It mattered little to Bilbo, either way. He considered the job a nuisence usually, as it sometimes interrupted his work with Frodo, or the periods of time he spent alone in his study, writing his memoirs. He would have surrendered the title in a heartbeat-- to anyone but Otho. It pleased Bilbo to take gentle revenge for the insult and inconvience that he had been caused fourty years earlier, after he had returned from the Lonely Mountain.

When the party was over and the hosts were bidding their guests good-night, Lobelia and Otho departed, white-faced with supressed anger. Nodding slightly to Bilbo and refusing to acknowledge Frodo at all, they stalked out of the hole. After they closed the door on the last guest, Bilbo and Frodo both broke into laughter.

One day, late in the spring of the second year Frodo had been living at Bag End, Bilbo and he set off on a long stroll, packing camping gear and foodstuffs on a pony, for they were going to spend a few days in the woods south of Hobbiton. Bilbo fancied that it would be likely that they may spot some Elves, as they passed through the Shire on their business beyond the Tower Hills. Frodo was excited, but he had gone on these little walks often enough that he knew not to expect much success. The one time they had encountered any Fair Folk, Frodo had slept through the entire visit, though Bilbo had assured him that the Elves thought he was a fine example of a young hobbit. Frodo was not sure that such a statement could be construed as complimentary, considering the reputation of Elvish humour. He was going to do his best to stay awake this time, and he had been practicing a greeting in the High Elven tongue to impress any Folk they might encounter.
The trip was disasterous. They set up their camp and spent a long chilly night in fruitless watchfulness. On the morning side of the second night a late spring storm came blowing up from the Tookborough Hills, dropping the temperature and pelting the hobbits with sleety rain. They were quickly soaked and chilled to the bone. Bilbo wrapped his shivering nephew in every blanket and cloak they had brought, and set him on the pony, hurrying toward the refuge of the Great Smials nearby.
They were quickly received and revived beside a blazing hearth, and plyed with hot tea and soup until the colour came back into their faces. But on the way home to Hobbiton the next day, Frodo came down with a hacking cough. By the time they were home, he was swooning with fever.
Bilbo laid the child in a bed piled with quilted blankets, and sent Halfast to bring a doctor as soon as could be. Frodo lay in a delirium muttering brokenly, sometimes calling for his mother. Nothing could be done that would bring down the fever, and the violent coughs shook the lad's whole body. Bilbo began to worry earnestly. He sent urgent messages to the Brandywine Bridge and the Sarn Ford, asking that Gandalf should come at once, but he did not know if the old wandering wizard was even nearby. He sat at the bedside and placed cool cloths on the lad's burning brow, and sang or spoke gently, though Frodo did not respond to his voice or wake up.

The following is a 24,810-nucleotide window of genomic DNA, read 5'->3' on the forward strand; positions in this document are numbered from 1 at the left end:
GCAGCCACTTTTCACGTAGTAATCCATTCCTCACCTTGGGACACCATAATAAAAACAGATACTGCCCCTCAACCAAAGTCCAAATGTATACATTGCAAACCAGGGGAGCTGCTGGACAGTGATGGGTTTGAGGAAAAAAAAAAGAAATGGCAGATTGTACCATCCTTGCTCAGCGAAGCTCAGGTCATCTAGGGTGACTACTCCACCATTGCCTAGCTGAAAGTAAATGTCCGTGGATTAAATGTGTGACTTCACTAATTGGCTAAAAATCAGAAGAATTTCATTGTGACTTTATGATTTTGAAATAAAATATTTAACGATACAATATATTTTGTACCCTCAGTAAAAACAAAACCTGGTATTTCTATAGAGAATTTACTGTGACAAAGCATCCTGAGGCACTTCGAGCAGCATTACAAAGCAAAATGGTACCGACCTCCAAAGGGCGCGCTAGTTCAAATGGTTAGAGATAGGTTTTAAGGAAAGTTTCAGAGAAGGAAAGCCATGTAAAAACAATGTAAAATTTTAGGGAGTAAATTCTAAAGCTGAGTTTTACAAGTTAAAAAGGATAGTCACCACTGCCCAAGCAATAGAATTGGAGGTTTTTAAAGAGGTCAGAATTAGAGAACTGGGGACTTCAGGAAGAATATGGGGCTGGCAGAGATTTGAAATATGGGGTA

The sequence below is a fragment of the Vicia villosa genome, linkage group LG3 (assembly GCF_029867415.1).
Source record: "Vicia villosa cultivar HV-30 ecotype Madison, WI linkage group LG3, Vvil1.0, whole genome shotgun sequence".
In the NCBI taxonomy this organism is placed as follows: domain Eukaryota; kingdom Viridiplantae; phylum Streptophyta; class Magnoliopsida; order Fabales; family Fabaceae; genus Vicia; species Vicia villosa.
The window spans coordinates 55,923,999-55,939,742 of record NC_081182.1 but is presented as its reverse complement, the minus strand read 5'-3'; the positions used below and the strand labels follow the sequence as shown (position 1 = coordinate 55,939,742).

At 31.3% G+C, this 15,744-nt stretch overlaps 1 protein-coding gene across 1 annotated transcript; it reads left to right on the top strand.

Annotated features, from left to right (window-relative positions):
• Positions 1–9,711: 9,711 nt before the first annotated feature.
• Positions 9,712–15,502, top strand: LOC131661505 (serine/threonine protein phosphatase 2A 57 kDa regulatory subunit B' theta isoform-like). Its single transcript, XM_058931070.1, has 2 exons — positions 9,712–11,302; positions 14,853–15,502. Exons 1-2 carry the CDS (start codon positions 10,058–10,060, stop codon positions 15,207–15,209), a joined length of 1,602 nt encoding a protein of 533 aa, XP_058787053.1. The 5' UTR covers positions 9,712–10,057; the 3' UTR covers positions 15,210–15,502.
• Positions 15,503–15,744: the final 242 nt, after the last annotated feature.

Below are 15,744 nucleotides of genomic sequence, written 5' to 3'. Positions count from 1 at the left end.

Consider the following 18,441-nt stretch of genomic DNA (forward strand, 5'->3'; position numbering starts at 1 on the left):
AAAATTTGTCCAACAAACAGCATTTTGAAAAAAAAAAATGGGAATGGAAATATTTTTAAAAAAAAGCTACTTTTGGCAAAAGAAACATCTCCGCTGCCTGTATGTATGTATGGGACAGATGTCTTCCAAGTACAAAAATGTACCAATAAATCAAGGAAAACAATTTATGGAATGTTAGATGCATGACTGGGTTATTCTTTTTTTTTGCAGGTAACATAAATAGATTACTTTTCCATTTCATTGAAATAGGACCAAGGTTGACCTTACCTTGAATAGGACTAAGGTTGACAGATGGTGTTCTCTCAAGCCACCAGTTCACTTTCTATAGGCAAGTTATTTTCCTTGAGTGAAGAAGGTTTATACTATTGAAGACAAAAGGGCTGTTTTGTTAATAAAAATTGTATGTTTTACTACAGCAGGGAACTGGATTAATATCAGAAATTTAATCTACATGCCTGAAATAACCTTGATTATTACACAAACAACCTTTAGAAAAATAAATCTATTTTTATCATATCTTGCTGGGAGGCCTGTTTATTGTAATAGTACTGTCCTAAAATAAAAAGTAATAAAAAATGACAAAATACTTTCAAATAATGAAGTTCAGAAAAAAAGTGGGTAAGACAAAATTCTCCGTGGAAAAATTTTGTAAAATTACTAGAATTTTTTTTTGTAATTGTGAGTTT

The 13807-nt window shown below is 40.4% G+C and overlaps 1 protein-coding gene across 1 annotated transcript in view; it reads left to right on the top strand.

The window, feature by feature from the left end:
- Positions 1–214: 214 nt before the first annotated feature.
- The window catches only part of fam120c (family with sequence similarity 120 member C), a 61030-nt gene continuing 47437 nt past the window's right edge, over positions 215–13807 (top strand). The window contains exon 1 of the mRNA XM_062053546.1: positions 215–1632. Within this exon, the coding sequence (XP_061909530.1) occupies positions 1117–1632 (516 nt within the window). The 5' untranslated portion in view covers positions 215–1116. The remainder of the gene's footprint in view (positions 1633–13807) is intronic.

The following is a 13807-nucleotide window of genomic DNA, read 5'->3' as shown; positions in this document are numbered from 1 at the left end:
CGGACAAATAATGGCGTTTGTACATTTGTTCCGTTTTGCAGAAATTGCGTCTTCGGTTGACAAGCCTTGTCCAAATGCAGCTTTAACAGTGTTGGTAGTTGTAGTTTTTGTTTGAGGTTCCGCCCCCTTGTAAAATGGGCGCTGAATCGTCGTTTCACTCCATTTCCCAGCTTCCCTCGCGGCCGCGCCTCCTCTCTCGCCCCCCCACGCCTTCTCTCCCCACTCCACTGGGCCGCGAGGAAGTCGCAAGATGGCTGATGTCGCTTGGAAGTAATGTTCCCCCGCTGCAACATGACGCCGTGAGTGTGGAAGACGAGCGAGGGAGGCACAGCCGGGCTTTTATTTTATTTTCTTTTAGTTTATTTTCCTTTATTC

A firm tapping knock drew him to the door at a sprint, but instead of Gandalf or the Hobbiton doctor, a dark, weather-beaten Man stood upon the doorstep.
Bilbo was annoyed. "Yes? Can I help you? I am very busy..." And he made to close the door on the stranger, but the Man held up a hand quickly and said, "You sent a message to bring Gandalf the Wizard here."
Bilbo froze, and opened the door again. "Yes. And how is that your business?"
The strange man smiled. "I am Aragorn, a Ranger from the North. I am a friend of Gandalf. I have come because Gandalf is not near and cannot be reached swiftly. The message was urgent so I came myself, to offer what aid I can. I am something of a healer."
Bilbo was too desperate to push away anyone who might help his sick nephew. "Please... Forgive me." Bilbo bowed, and Aragorn came inside the Bag End, ducking almost double to fit his tall frame inside the round doorway. "My nephew is very ill. I am afraid for him, and that has made me a bit short."
"You are fortunate that anyone received the message at all, Mr Baggins," Aragorn said, removing his cloak. "Your messenger all but flung the note into the ditch on the far side of Sarn Ford. He did not like being outside of the Shire, even a few feet, and he did not wish to speak to any Big Folk."
Bilbo hung his long cloak on a peg in the hall and led the way to Frodo's room. "I am so relieved that someone has come, that I shall forgive him for now. But if Frodo..." Bilbo's voice caught and he cleared his throat. "Un,... this way..."
Aragorn knelt beside the small bed and laid a hand on the boy's forehead. Frodo mummured softly at the touch, and opened his eyes briefly. Then he coughed dryly and shivered. His face was waxy pale, and covered with a sheen of perspiration. Aragorn glanced sharply at Bilbo and asked, "Where is the nearest stream of fresh water?"
"That would be the Rill that feeds the Bywater pool, down The Hill southward."
"Show me," said Aragorn, and gathered the child in his arms.
"What...what are you doing?"
Aragorn looked sternly at Bilbo, but there was pity and compassion in the steel of that glance. "Your nephew is very sick. I must reduce the fever quickly. Now show me this spring, and bring a blanket of red wool."